5. Foiled, by Jane Yolen, is an urban fantasy graphic novel, which is a change of pace from the other books listed. Aliera Castairs loves to fence, but is a social outcast. She is beginning to wonder where she fits in, but her strange fencing foil, and a boy in her class who may be a troll- literally, might be the answers to her question. This light read is continued in Curses, Foiled Again!
Once again, our Book Hipsters have reviewed a round of books for you. Today, we’re featuring Kathryn’s review of Champion by Marie Lu, the third and final installment in her series that began with Legend. Are you a fan? Did you miss our Legend discussion? Leave a comment below!
Book Hipsters meet every Friday at 3:30pm in the Board Room. New members are always welcome!
Author: Marie Lu
Reviewed by: Kathryn, Age 12, Grade 7
Series: Book #3 of the Legend series
What grade would you give this book? B+
Summary: It is a book about a war between the colonies and the Republic of America. The two main characters, Day and June, are fighting for the Republic and Day has to give up his brother for testing to find a cure for the disease that started the war.
What do you think of the cover? I don’t like the cover because it does not have much to do with the book.
Does the cover accurately reflect the contents? No, but one dream Day has is represented by the cover.
Were you disappointed with the book for any reason? Yes. It wasn’t as good as the first two books.
Title: Cirque du Freak series
Author: Darren Shan
Reviewed by: Noel S., 10th Grade
Genre: Fantasy, Horror, Supernatural
What grade would you give this series? A+
Synopsis: Darren Shan, a normal kid, becomes trapped in a web of crazy, destructive, and evil web of events after stealing a vampire’s spider in a freak show. When he becomes a vampire, he has to make certain “adjustments” in order to adapt to his vampire life as a vampire’s assistant. His course of horror is only decided by his destiny, and that course is going to change many, many things…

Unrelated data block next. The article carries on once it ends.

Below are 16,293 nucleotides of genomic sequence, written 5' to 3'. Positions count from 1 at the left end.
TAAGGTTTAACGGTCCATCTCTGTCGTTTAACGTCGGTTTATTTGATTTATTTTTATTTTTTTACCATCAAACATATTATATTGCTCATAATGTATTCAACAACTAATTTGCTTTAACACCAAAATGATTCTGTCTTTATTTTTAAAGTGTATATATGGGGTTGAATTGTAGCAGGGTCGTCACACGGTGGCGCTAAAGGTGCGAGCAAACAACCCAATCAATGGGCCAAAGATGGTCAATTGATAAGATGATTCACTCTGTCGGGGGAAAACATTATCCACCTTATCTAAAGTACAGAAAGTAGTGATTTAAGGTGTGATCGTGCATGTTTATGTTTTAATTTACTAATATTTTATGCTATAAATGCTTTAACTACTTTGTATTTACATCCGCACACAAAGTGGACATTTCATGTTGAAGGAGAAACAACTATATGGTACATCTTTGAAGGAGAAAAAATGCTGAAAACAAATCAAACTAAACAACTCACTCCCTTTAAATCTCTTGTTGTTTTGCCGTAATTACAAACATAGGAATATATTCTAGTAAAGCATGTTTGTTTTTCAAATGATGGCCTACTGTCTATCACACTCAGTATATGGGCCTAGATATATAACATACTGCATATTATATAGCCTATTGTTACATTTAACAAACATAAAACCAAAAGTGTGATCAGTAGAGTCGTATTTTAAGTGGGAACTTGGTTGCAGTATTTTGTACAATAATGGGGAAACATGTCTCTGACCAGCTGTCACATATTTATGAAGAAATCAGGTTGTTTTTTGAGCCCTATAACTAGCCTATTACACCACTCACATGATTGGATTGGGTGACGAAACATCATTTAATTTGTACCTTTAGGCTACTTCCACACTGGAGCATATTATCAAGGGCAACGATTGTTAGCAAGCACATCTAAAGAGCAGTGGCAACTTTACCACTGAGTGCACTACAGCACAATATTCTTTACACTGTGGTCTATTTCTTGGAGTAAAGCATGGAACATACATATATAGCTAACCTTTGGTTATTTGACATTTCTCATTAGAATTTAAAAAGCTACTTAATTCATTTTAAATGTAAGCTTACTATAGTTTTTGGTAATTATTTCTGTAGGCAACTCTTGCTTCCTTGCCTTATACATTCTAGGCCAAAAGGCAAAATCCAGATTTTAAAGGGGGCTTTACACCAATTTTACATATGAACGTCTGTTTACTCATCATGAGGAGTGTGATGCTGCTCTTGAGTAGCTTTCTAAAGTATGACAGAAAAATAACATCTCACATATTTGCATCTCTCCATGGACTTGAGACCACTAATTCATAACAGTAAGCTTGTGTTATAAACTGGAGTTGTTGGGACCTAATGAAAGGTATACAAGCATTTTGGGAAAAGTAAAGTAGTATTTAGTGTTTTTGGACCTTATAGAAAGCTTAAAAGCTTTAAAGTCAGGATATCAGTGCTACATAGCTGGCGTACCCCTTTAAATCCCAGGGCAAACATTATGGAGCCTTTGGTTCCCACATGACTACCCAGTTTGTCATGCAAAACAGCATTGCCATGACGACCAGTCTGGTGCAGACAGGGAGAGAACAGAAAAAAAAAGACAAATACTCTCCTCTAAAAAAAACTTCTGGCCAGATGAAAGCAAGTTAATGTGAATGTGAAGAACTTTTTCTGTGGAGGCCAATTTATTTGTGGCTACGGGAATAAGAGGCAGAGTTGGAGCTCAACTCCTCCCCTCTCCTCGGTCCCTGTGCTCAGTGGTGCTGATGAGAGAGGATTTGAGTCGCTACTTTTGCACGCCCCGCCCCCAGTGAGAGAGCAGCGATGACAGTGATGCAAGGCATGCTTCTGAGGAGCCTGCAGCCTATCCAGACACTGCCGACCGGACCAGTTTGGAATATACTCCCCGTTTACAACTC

What do you think of the covers? The covers were amazing. They grabbed my attention immediately.
Do the covers accurately reflect the contents? Yes.
Were you disappointed with the book for any reason? There were many sad moments that the main character went through, but everything else was just awesome.
Looking for some great books to read on your snowdays? Book Hipsters Club has been hard at work reviewing! Read on for Lauranne’s review of Charles de Lint’s The Blue Girl.
- Title: The Blue Girl
- Author: Charles de Lint
- Reviewed by Lauranne W., 10th Grade
- Genre: Urban Fantasy
- What grade would you give this book? A+
Synopsis: The main character, Imogene, moves to a town. Unfortunately, while she’s made a best friend and gotten out of the gang side of school, her childhood imaginary friend has come to life. Weird creatures and the school ghost are following her around and she’s attracted the attention of some malevolent creatures.
What do you think of the cover? I like it. It fits the main character well, even if it is another girl on the cover.
Does the cover accurately reflect the contents? I guess, because she’s blue (literally).
Were you disappointed with the book for any reason? The ending was a little quick.